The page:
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The Silence of the Occupied in Czech Literature, 1940–46

Published online by Cambridge University Press:  07 February 2023

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Abstract

The use of silence to characterize the dominant response of occupied populations during the Second World War recurs throughout post-war European literature and is especially prominent in Czech writing. Interpreting the meaning of this silence therefore became central to Czech efforts to establish a preferred narrative about the German occupation in the immediate post-war period. Through analysis of the motif in more and less well-known works published between 1940 and 1946, I shall map the narrowing understanding of the silence of the occupied from its varied, ambiguous portrayal in the now forgotten first Czech novel about the Occupation, Silences by Josef Horal, to its unequivocal interpretation as resistance in Jan Drda's canonical The Mute Barricade. While this narrowing reflects Tony Judt's notion of a “collective amnesia” necessary for national unity and recovery, the marginalization of certain perspectives also presages the broader move in Czech post-war society away from pluralism to nationalist authoritarianism.

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The use of silence to characterize the dominant response of the occupied to German occupation during the Second World War, which recurs throughout Europe, stands out in Czech literature. Its prominence there perhaps derives from the instructions given in the radio broadcast at 7am on March 15, 1939, announcing the German occupation: “We appeal to you to realize that the Czech nation would be destroyed by any untoward acts motivated by feelings of pain and revolt. There is only one salvation for our nation. Be silent and go about your work.”Footnote 1 This study traces the varying interpretations of this silence in more and less familiar texts written and published during and immediately after the war. It shows how more ambiguous interpretations were quickly marginalized in favor of those accounts that unequivocally presented silence as resistance, which remain the best-known and studied texts from this period. Simplifying the meaning of the silence of the occupied proves central to the establishment of a preferred narrative of the Occupation, a process scarcely unique to the Czechs, driven by what Tony Judt terms the “distrust of short-term memory, the search for serviceable myths of anti-Fascism,” the “collective amnesia” that “in its positive form facilitated national recovery.”Footnote 2 The narrowing range of possible interpretations of silence, however, amounts to an abandonment of documentary objectivity and plurality in favor of unifying mythology consonant with the political direction eventually taken by Czechoslovakia after liberation. This study recalls the forgotten range of possible interpretations of the silence of the occupied available to Czechs in 1945, while offering an approach and point of comparison for those revisiting similar national contexts in the short period before familiar narratives became embedded.

The Silence of the Occupied in Wartime Writing

Studies of silence and WWII commonly focus on the post-war silence about what happened, the individual, collective, or institutional inability or unwillingness to speak about the experience, whether that means recalling atrocities witnessed or survived or acknowledging the extent of complicity and collaboration with the enemy. For example, Shadows of War: A Social History of Silence in the Twentieth Century examines how societies construct silences to “enable men and women to survive and make sense of the catastrophic consequences of armed conflict.”Footnote 3 The title of Ernestine Schlant's study of the treatment of the Shoah in West German literature, The Language of Silence, refers above all to “silence about the Holocaust,” and how “the enormity of these crimes and their legacy have become part of German self-understanding” over several decades.Footnote 4 Here, however, I examine the portrayal of a less discussed, earlier silence, silence as a response to occupation, as it is presented in Czech works written at the time.Footnote 5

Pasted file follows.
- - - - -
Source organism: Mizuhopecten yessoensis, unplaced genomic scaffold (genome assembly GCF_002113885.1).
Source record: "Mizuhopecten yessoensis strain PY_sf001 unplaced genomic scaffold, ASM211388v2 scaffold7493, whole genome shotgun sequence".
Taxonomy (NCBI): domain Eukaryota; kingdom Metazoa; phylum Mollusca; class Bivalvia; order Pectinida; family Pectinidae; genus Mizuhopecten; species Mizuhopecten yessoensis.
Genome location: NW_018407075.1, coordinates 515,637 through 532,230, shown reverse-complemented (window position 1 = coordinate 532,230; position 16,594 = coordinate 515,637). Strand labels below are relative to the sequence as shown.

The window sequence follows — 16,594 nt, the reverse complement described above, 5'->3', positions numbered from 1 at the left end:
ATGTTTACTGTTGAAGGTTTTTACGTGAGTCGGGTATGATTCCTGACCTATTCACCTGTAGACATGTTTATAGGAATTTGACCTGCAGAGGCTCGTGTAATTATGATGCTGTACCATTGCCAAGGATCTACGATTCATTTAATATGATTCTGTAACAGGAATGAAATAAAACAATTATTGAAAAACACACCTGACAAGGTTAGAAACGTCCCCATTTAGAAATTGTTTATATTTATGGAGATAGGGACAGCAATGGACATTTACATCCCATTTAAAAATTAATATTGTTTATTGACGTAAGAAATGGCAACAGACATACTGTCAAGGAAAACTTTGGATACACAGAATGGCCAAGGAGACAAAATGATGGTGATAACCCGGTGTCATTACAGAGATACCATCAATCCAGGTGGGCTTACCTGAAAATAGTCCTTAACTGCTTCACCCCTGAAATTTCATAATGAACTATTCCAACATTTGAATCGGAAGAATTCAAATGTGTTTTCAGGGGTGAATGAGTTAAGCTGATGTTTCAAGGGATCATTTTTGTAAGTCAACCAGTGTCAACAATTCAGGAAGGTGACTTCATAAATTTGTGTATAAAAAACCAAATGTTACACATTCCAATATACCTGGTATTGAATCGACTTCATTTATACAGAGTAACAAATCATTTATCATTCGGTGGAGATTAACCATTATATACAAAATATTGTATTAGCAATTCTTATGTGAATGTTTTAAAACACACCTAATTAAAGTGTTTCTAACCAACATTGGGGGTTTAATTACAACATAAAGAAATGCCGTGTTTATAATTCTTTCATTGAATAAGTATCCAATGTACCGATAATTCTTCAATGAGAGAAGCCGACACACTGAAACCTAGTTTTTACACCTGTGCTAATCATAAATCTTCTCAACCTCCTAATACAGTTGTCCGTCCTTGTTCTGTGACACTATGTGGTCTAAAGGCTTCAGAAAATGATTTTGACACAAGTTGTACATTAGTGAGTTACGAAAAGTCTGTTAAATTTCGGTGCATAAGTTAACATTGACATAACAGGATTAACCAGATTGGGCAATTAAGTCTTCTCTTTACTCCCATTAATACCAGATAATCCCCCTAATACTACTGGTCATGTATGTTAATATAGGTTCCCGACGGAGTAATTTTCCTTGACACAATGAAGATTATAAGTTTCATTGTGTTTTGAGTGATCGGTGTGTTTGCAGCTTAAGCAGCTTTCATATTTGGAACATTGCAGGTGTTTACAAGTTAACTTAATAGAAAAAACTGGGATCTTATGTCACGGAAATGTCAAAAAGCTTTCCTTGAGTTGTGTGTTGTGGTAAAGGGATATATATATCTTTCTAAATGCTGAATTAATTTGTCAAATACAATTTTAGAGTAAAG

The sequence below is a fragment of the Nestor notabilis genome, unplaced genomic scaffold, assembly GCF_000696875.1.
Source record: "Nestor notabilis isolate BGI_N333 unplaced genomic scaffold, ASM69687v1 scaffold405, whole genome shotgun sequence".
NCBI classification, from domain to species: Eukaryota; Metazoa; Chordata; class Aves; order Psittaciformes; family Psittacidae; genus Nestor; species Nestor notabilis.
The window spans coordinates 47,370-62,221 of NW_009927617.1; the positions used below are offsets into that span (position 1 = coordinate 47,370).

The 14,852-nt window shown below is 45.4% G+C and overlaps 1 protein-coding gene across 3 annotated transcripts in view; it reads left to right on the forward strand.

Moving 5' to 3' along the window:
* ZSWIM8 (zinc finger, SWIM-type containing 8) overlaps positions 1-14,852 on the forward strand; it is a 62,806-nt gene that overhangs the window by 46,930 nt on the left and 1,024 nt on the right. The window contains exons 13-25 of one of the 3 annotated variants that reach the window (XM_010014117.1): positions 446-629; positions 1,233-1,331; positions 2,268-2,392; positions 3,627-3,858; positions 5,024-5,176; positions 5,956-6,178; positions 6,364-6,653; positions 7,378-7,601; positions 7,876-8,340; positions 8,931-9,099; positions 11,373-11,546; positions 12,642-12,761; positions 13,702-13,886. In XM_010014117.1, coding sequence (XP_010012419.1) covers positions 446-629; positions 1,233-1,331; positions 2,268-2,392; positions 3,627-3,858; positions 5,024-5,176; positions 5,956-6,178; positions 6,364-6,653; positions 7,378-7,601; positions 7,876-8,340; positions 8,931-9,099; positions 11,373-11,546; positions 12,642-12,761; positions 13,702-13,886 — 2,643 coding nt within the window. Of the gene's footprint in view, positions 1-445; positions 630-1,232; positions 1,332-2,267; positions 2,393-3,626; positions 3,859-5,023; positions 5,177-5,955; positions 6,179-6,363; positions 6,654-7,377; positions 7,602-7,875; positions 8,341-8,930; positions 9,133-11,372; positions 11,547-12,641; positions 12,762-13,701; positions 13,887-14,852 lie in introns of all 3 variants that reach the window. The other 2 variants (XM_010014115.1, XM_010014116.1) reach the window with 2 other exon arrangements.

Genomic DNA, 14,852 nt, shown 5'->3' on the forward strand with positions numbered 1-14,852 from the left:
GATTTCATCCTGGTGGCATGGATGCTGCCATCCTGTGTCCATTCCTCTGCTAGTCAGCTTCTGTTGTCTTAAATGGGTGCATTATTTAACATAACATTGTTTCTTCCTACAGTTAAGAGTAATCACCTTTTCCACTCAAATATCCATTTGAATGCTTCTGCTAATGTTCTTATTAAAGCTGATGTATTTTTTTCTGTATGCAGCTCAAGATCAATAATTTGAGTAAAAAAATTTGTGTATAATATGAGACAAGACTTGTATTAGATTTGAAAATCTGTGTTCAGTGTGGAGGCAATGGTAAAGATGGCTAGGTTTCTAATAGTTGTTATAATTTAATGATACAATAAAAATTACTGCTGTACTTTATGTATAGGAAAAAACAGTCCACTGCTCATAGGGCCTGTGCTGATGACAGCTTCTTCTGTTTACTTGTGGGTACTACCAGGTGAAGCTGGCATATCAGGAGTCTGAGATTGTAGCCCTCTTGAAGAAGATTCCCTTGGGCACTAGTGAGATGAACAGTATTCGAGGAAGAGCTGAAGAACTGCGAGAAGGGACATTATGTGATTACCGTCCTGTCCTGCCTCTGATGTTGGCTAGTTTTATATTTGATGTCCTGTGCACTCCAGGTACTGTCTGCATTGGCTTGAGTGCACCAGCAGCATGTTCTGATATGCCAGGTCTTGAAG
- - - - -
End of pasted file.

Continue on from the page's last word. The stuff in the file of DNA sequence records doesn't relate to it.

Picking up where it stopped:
The interpretation of the silence of the occupied as an expression of resistance is most familiar from the French context. In the paradigmatic occupation text Le Silence de la Mer (1942) by Vercors (Jean Bruller [1902–91]), the billeting of a German officer with a French uncle and niece serves as a metaphor for the occupation of France; while he tries to be friendly, the uncle and niece refuse to speak to him.Footnote 6 Jean-Paul Sartre (1905–80) alludes to the story in his September 1944 essay, “La République du silence,” in which he emphasizes that silence was imposed by the Germans: “Since the Nazi venom was sliding deep into our minds, every true thought was a victory; since an all-powerful police sought to compel us to be silent, each word became precious as a declaration of principle; since we were being hounded, each of our gestures had the weight of a commitment.”Footnote 7 Though Sartre privileges the silence of Resistance members who did not betray their comrades, even under torture, he extends membership of his “republic of silence” to all French people who “for four years said no.”Footnote 8 This straightforward interpretation of the silence of the occupied facilitates the emergence of a dominant narrative about “nations of resisters,” preventing a more complex discussion of the range of responses to occupation, their meaning and impact. Luz Patricia Rivera Lynch highlights this problematic aspect of the uncle and niece's silence in Le Silence de la mer:

The silence in this novel is not only an attitude assumed in the face of the enemy; it reigns as much between the uncle and the niece, since implicitly they have always refused to admit the presence among them of this undesirable guest. Indeed, even when he has definitively left the house, silence reigns between the uncle and niece, as though nothing has happened.Footnote 9